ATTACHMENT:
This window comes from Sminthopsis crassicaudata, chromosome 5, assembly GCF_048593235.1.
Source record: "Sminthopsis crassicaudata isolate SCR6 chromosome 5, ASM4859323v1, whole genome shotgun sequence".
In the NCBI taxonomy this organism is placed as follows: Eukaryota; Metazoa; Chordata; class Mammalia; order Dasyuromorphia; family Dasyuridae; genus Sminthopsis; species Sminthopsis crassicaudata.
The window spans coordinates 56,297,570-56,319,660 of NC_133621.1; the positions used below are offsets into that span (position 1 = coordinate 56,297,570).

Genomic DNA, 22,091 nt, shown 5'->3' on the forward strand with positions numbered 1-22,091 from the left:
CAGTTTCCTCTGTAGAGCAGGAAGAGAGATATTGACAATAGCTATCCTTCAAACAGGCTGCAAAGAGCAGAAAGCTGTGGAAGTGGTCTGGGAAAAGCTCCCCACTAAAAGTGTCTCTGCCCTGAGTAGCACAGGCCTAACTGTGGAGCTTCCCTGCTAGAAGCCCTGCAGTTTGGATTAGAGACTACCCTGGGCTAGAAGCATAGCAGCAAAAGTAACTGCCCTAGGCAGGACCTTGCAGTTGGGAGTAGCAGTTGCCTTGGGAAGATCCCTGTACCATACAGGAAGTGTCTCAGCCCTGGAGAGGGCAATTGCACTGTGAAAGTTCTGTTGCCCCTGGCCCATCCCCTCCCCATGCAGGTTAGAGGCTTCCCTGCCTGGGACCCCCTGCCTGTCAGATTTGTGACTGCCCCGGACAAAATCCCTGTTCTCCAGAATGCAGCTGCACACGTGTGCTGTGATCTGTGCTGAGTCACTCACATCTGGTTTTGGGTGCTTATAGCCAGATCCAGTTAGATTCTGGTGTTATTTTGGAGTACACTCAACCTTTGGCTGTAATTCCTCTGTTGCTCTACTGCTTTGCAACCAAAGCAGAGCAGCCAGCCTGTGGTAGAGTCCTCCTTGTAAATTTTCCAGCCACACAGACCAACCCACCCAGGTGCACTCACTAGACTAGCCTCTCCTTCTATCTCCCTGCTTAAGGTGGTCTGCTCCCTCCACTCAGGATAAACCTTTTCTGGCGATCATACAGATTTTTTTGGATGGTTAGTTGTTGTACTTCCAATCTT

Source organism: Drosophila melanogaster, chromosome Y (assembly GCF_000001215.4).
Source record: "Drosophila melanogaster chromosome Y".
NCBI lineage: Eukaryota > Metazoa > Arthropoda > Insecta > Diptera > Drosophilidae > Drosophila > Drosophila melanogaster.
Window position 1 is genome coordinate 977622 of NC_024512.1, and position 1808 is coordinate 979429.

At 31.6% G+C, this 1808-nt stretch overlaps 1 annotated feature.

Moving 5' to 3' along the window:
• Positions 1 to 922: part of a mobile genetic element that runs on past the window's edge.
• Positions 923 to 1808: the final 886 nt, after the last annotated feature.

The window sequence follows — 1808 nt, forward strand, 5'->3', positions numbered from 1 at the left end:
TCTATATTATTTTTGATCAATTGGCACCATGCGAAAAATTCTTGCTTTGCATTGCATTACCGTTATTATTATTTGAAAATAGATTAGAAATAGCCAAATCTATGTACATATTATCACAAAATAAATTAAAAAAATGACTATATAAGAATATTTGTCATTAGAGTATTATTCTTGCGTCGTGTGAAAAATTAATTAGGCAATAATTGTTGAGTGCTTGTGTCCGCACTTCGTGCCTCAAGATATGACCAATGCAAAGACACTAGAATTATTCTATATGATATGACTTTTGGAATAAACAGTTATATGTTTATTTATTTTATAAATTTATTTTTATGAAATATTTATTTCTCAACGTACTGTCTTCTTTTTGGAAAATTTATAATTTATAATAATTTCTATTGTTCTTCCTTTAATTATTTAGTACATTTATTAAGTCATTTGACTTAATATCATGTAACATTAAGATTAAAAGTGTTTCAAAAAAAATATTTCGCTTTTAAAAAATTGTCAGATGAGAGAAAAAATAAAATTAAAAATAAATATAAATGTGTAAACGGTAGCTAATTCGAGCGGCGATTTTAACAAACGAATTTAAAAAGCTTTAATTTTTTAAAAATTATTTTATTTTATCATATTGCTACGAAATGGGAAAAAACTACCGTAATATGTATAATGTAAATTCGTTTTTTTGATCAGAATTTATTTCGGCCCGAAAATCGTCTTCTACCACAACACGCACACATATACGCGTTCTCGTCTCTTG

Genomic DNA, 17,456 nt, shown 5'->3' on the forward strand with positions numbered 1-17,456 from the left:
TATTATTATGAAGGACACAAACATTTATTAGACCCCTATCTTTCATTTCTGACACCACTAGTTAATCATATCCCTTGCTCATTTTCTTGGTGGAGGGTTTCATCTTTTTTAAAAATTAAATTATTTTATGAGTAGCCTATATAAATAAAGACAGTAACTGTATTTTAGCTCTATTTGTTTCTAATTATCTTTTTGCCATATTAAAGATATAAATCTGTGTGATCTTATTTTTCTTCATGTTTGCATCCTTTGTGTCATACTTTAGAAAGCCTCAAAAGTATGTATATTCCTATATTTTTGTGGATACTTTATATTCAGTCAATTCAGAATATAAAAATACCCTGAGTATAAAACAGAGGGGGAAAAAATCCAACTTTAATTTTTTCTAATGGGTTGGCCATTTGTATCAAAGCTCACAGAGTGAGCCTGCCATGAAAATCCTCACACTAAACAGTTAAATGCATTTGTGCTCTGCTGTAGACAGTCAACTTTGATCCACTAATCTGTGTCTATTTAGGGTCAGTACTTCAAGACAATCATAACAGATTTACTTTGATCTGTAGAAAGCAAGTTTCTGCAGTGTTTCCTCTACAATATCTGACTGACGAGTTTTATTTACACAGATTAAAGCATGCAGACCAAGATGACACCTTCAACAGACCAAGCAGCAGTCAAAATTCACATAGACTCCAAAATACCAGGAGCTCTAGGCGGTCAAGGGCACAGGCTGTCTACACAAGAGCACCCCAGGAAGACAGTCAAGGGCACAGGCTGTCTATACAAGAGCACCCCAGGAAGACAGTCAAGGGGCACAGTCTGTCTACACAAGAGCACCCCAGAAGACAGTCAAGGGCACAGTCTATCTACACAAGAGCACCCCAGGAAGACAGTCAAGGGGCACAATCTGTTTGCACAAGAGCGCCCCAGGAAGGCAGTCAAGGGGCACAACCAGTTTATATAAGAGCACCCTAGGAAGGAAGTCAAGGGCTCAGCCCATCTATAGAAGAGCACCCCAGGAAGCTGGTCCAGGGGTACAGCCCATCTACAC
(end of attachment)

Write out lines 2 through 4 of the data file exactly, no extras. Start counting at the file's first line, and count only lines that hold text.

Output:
Source record: "Sminthopsis crassicaudata isolate SCR6 chromosome 5, ASM4859323v1, whole genome shotgun sequence".
In the NCBI taxonomy this organism is placed as follows: Eukaryota; Metazoa; Chordata; class Mammalia; order Dasyuromorphia; family Dasyuridae; genus Sminthopsis; species Sminthopsis crassicaudata.
The window spans coordinates 56,297,570-56,319,660 of NC_133621.1; the positions used below are offsets into that span (position 1 = coordinate 56,297,570).